Its newest iPhone and iPad should help the tech giant continue to exhibit strong growth through the holiday season. Apple’s chief advantage is its ability to undergo continuous product iteration, which should help drive its industry leading long-term earnings growth rate of 20%.
From a valuation standpoint, Apple still trades well below its tech peers. Apple’s trades at 12x trailing earnings, while Google is at 21.5x and Microsoft is at 14x. The computer hardware industry’s average trailing P/E is also well above that of Apple, at 25x. The Cupertino-based company is also one of the ten tech stocks hedge funds loved at the end of last quarter (check out our entire Top Ten).
In short, Tilson has picked some well-known value plays, including AIG, Apple and Berkshire. All three of these picks are industry giants that are under-appreciated at the moment. Two lesser-known value picks that also present solid growth opportunities are Howard Hughes – a great play on the rebounding real estate market – and Delia’s – a solid opportunity in the apparel industry.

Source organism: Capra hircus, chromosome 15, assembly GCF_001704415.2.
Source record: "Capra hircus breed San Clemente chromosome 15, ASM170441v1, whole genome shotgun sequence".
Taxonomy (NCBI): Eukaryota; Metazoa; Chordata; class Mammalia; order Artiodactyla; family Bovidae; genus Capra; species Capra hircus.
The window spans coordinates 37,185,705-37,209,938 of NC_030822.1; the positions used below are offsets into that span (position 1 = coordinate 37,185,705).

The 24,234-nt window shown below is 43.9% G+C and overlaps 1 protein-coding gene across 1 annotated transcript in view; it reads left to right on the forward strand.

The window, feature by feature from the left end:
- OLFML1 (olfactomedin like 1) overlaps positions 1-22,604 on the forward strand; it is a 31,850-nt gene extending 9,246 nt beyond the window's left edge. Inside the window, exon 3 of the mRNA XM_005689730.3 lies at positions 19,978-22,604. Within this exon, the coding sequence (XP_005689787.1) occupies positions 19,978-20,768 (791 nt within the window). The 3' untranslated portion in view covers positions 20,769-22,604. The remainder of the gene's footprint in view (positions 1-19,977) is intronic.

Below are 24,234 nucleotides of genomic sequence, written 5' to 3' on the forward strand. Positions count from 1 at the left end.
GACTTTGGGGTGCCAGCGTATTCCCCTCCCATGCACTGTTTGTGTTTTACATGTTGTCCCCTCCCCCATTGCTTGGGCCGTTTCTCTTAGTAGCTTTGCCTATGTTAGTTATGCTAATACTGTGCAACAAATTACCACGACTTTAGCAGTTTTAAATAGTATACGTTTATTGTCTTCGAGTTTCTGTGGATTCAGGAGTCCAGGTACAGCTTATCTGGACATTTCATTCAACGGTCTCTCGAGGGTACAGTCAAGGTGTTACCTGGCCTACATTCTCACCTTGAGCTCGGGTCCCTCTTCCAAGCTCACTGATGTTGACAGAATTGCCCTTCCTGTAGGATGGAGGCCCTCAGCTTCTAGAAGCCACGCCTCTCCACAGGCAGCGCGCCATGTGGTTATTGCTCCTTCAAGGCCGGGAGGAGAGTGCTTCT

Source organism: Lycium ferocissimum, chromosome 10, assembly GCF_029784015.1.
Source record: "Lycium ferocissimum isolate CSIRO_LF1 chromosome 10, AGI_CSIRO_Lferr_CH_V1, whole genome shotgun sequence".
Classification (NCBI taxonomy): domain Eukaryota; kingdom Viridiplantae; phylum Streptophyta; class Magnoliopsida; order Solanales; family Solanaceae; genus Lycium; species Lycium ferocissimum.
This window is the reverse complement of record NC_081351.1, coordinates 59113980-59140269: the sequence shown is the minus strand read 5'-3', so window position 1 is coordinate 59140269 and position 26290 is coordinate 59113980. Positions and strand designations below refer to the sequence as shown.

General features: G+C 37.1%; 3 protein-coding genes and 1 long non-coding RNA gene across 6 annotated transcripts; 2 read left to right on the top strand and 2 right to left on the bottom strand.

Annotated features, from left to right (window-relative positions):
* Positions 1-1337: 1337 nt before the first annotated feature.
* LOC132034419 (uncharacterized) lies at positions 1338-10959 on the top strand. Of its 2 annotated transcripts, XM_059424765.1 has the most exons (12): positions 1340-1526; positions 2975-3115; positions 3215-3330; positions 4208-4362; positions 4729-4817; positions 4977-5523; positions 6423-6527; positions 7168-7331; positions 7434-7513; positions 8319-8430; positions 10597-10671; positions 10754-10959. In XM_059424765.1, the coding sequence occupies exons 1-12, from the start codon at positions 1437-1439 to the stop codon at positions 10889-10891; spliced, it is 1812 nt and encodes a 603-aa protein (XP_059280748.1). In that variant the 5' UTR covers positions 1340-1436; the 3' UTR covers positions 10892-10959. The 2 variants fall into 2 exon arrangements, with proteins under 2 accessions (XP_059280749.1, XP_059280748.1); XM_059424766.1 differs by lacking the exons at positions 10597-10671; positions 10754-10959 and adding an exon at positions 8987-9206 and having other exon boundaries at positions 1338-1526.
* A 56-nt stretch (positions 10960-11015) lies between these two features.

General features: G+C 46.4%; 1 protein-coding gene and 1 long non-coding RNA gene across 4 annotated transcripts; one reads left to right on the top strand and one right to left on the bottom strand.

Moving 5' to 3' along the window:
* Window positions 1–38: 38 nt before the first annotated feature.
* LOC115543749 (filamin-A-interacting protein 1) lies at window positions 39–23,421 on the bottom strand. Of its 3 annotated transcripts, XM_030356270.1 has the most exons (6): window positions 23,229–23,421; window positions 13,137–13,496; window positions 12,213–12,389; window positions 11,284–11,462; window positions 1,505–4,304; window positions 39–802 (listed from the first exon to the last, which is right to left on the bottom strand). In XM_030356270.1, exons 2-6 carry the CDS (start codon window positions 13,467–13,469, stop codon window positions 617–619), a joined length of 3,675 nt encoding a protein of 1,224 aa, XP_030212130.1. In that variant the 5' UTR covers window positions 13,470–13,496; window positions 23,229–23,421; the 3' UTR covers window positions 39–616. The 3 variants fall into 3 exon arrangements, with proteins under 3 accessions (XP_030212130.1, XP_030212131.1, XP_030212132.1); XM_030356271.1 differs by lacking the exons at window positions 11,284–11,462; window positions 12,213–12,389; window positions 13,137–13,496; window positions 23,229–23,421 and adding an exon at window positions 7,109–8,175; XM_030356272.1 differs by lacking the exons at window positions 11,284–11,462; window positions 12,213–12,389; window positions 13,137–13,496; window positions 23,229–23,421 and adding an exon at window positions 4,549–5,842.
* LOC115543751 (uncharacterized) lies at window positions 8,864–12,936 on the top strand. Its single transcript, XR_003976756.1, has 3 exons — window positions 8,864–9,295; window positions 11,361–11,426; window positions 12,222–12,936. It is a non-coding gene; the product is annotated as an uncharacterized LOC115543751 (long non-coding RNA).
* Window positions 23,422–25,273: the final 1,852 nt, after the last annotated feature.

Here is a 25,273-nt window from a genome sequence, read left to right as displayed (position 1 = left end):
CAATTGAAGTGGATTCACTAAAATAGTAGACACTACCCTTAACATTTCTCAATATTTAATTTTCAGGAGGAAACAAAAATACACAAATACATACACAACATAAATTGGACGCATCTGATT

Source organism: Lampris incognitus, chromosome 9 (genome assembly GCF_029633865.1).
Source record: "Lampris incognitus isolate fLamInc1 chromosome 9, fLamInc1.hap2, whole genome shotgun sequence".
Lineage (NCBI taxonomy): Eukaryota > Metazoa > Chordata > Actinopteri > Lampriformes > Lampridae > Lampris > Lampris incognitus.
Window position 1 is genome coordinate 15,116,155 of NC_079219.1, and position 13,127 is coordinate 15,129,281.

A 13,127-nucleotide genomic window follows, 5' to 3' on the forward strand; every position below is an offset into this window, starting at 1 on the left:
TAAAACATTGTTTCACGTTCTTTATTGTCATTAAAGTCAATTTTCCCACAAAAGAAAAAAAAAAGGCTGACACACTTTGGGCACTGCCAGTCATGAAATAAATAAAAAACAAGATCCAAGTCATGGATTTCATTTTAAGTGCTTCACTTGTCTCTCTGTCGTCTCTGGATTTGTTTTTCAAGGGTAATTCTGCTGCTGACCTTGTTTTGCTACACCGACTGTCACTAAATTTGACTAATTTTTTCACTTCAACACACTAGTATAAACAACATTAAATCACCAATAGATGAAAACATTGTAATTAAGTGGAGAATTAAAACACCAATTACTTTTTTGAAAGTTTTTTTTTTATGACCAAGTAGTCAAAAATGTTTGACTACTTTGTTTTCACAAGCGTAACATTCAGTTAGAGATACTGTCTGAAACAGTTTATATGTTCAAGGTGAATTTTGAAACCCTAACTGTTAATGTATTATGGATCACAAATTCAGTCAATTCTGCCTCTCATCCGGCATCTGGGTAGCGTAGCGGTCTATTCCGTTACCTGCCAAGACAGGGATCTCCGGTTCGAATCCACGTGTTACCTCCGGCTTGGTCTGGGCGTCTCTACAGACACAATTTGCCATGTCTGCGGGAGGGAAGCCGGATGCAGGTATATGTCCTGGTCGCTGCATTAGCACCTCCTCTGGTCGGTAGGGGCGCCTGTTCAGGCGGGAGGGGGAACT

This article is written by Marshall Hargrave and edited by Jake Mann. They don't own shares in any of the stocks mentioned in this article. The Motley Fool owns shares of Apple, American International Group, Berkshire Hathaway, and Howard Hughes and has the following options: long JAN 2014 $25.00 calls on American International Group. Motley Fool newsletter services recommend Apple, American International Group, and Berkshire Hathaway. Try any of our Foolish newsletter services free for 30 days. We Fools may not all hold the same opinions, but we all believe that considering a diverse range of insights makes us better investors. The Motley Fool has a disclosure policy. Is this post wrong? Click here. Think you can do better? Join us and write your own!